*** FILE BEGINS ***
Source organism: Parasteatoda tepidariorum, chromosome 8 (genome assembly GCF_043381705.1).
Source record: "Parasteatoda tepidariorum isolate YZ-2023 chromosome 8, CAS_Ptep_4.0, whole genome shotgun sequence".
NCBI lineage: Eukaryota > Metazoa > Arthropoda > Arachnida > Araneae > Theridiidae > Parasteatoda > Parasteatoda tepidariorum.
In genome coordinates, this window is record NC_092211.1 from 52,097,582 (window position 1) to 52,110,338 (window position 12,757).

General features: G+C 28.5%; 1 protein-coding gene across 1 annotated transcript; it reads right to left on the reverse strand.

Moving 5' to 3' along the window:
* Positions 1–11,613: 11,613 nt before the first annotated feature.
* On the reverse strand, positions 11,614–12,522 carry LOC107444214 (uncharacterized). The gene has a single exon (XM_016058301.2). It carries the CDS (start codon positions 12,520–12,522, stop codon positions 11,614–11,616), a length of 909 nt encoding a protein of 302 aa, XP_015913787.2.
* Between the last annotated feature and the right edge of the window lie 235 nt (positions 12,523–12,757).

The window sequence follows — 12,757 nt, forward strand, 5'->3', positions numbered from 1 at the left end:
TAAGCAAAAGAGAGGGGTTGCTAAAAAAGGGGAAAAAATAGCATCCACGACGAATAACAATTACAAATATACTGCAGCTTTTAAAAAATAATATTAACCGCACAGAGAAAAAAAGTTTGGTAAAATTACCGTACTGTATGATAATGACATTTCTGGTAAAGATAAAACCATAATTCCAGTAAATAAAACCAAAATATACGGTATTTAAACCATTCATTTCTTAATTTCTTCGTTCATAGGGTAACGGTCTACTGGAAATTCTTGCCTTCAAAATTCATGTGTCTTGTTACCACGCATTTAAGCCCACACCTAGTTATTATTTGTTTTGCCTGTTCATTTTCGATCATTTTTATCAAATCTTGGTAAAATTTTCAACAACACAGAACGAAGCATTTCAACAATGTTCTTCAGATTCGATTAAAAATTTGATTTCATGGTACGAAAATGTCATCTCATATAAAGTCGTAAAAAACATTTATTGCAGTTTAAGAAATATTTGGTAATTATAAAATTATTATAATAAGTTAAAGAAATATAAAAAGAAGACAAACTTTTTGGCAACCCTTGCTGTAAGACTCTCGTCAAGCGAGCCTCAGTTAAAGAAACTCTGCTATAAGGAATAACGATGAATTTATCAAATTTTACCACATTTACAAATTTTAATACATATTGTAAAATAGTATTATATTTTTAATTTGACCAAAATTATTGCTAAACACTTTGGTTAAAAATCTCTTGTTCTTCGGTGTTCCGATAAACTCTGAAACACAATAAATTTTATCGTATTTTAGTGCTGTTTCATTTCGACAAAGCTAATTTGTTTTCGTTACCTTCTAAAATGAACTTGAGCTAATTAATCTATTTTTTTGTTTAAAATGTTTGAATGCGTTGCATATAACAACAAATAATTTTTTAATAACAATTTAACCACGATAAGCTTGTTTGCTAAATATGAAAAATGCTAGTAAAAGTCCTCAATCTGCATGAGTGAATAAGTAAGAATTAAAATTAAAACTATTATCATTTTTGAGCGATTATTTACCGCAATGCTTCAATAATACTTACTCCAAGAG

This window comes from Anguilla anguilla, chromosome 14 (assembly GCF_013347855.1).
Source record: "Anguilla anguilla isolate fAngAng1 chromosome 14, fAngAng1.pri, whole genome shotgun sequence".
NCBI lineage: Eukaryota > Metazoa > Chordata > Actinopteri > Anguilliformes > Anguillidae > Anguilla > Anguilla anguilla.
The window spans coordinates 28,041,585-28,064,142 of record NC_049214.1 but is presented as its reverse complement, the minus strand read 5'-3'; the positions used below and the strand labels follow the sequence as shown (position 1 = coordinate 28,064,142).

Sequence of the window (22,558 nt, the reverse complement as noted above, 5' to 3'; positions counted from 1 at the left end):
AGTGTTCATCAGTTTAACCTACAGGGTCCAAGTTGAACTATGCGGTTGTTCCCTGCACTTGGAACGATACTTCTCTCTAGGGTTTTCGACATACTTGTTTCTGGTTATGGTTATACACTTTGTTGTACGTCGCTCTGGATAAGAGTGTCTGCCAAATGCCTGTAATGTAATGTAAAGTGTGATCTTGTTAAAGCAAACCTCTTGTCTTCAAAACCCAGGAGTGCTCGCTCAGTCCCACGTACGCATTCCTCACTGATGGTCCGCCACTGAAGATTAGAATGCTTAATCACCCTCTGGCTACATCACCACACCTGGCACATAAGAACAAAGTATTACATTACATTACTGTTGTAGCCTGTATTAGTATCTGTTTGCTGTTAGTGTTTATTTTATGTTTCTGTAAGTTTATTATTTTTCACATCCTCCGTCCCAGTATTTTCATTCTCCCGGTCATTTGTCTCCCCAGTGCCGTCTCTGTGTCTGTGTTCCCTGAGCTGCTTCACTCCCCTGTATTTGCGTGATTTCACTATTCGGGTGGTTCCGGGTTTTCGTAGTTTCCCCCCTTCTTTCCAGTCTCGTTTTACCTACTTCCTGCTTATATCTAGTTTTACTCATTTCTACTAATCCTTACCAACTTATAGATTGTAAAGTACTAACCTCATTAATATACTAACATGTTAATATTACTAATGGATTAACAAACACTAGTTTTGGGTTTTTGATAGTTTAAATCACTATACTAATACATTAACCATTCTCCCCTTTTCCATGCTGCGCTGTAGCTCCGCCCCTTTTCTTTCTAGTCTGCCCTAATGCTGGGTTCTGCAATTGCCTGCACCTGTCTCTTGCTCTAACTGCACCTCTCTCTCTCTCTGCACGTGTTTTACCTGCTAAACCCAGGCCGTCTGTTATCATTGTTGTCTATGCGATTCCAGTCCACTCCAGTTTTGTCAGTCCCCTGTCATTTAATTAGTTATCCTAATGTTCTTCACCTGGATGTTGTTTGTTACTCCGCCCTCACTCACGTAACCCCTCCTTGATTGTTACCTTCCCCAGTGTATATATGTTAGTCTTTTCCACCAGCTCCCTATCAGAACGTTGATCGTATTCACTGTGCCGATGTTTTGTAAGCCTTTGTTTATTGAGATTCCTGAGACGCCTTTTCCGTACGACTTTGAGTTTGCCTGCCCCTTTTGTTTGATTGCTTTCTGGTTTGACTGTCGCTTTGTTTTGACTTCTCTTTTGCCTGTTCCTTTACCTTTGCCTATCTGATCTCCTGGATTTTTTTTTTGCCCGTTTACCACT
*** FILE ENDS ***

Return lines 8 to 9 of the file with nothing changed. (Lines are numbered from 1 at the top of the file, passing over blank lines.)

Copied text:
* On the reverse strand, positions 11,614–12,522 carry LOC107444214 (uncharacterized). The gene has a single exon (XM_016058301.2). It carries the CDS (start codon positions 12,520–12,522, stop codon positions 11,614–11,616), a length of 909 nt encoding a protein of 302 aa, XP_015913787.2.
* Between the last annotated feature and the right edge of the window lie 235 nt (positions 12,523–12,757).